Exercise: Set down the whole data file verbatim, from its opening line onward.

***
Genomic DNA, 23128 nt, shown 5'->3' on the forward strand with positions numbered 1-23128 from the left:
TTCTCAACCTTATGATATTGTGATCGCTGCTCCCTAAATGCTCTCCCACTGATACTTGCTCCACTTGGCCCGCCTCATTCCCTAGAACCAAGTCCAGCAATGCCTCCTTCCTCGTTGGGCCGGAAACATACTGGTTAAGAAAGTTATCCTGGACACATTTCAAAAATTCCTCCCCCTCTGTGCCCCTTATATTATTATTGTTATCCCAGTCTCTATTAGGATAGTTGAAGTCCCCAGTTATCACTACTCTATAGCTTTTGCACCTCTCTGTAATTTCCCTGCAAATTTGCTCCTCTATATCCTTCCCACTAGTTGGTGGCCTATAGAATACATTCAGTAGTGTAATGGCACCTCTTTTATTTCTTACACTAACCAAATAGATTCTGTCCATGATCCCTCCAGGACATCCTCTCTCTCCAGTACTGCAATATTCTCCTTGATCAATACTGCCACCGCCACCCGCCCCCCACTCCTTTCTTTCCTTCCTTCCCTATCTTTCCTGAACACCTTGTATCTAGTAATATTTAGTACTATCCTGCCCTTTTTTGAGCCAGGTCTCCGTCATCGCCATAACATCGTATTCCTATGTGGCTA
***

Genomic DNA, 23128 nt, shown 5'->3' on the forward strand with positions numbered 1-23128 from the left:
TTCTCAACCTTATGATATTGTGATCGCTGCTCCCTAAATGCTCTCCCACTGATACTTGCTCCACTTGGCCCGCCTCATTCCCTAGAACCAAGTCCAGCAATGCCTCCTTCCTCGTTGGGCCGGAAACATACTGGTTAAGAAAGTTATCCTGGACACATTTCAAAAATTCCTCCCCCTCTGTGCCCCTTATATTATTATTGTTATCCCAGTCTCTATTAGGATAGTTGAAGTCCCCAGTTATCACTACTCTATAGCTTTTGCACCTCTCTGTAATTTCCCTGCAAATTTGCTCCTCTATATCCTTCCCACTAGTTGGTGGCCTATAGAATACATTCAGTAGTGTAATGGCACCTCTTTTATTTCTTACACTAACCAAATAGATTCTGTCCATGATCCCTCCAGGACATCCTCTCTCTCCAGTACTGCAATATTCTCCTTGATCAATACTGCCACCGCCACCCGCCCCCCACTCCTTTCTTTCCTTCCTTCCCTATCTTTCCTGAACACCTTGTATCTAGTAATATTTAGTACTATCCTGCCCTTTTTTGAGCCAGGTCTCCGTCATCGCCATAACATCGTATTCCTATGTGGCTA